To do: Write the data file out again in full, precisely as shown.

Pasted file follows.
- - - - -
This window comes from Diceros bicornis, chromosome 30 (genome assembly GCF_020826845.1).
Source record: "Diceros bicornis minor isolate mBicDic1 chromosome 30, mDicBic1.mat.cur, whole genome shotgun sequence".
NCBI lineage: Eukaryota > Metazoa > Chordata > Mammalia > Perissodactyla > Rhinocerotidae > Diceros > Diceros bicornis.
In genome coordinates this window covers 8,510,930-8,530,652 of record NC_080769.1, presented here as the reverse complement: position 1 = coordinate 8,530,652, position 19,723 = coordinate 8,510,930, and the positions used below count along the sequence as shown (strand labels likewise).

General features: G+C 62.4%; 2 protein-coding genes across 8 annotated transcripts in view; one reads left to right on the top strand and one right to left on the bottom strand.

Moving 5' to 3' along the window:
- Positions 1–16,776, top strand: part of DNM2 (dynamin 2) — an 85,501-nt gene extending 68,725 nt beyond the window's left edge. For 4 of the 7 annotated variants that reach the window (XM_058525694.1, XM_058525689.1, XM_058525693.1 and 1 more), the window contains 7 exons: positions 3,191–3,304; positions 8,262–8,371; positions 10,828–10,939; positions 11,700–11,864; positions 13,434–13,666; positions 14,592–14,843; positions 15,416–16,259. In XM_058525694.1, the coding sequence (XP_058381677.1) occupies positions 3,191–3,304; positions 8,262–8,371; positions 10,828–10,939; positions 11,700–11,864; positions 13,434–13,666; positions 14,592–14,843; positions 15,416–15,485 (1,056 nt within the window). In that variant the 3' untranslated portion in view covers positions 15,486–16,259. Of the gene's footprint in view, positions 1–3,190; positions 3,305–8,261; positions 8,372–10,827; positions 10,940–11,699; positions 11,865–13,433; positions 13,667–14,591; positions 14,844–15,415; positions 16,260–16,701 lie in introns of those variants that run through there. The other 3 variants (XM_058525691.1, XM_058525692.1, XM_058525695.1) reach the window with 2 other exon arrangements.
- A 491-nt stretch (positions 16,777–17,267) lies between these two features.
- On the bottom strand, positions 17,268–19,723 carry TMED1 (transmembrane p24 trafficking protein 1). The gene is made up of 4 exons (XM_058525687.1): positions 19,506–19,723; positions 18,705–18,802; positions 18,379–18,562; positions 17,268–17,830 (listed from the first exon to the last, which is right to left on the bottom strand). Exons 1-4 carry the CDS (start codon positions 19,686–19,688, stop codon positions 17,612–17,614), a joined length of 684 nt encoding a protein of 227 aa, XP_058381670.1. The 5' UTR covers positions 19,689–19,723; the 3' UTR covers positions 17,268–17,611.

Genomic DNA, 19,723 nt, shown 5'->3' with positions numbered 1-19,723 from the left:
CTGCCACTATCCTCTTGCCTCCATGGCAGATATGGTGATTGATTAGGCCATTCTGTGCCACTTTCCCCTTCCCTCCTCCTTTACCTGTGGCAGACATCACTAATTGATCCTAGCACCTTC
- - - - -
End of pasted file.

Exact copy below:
This window comes from Diceros bicornis, chromosome 30 (genome assembly GCF_020826845.1).
Source record: "Diceros bicornis minor isolate mBicDic1 chromosome 30, mDicBic1.mat.cur, whole genome shotgun sequence".
NCBI lineage: Eukaryota > Metazoa > Chordata > Mammalia > Perissodactyla > Rhinocerotidae > Diceros > Diceros bicornis.
In genome coordinates this window covers 8,510,930-8,530,652 of record NC_080769.1, presented here as the reverse complement: position 1 = coordinate 8,530,652, position 19,723 = coordinate 8,510,930, and the positions used below count along the sequence as shown (strand labels likewise).

General features: G+C 62.4%; 2 protein-coding genes across 8 annotated transcripts in view; one reads left to right on the top strand and one right to left on the bottom strand.

Moving 5' to 3' along the window:
- Positions 1–16,776, top strand: part of DNM2 (dynamin 2) — an 85,501-nt gene extending 68,725 nt beyond the window's left edge. For 4 of the 7 annotated variants that reach the window (XM_058525694.1, XM_058525689.1, XM_058525693.1 and 1 more), the window contains 7 exons: positions 3,191–3,304; positions 8,262–8,371; positions 10,828–10,939; positions 11,700–11,864; positions 13,434–13,666; positions 14,592–14,843; positions 15,416–16,259. In XM_058525694.1, the coding sequence (XP_058381677.1) occupies positions 3,191–3,304; positions 8,262–8,371; positions 10,828–10,939; positions 11,700–11,864; positions 13,434–13,666; positions 14,592–14,843; positions 15,416–15,485 (1,056 nt within the window). In that variant the 3' untranslated portion in view covers positions 15,486–16,259. Of the gene's footprint in view, positions 1–3,190; positions 3,305–8,261; positions 8,372–10,827; positions 10,940–11,699; positions 11,865–13,433; positions 13,667–14,591; positions 14,844–15,415; positions 16,260–16,701 lie in introns of those variants that run through there. The other 3 variants (XM_058525691.1, XM_058525692.1, XM_058525695.1) reach the window with 2 other exon arrangements.
- A 491-nt stretch (positions 16,777–17,267) lies between these two features.
- On the bottom strand, positions 17,268–19,723 carry TMED1 (transmembrane p24 trafficking protein 1). The gene is made up of 4 exons (XM_058525687.1): positions 19,506–19,723; positions 18,705–18,802; positions 18,379–18,562; positions 17,268–17,830 (listed from the first exon to the last, which is right to left on the bottom strand). Exons 1-4 carry the CDS (start codon positions 19,686–19,688, stop codon positions 17,612–17,614), a joined length of 684 nt encoding a protein of 227 aa, XP_058381670.1. The 5' UTR covers positions 19,689–19,723; the 3' UTR covers positions 17,268–17,611.

Genomic DNA, 19,723 nt, shown 5'->3' with positions numbered 1-19,723 from the left:
CTGCCACTATCCTCTTGCCTCCATGGCAGATATGGTGATTGATTAGGCCATTCTGTGCCACTTTCCCCTTCCCTCCTCCTTTACCTGTGGCAGACATCACTAATTGATCCTAGCACCTTC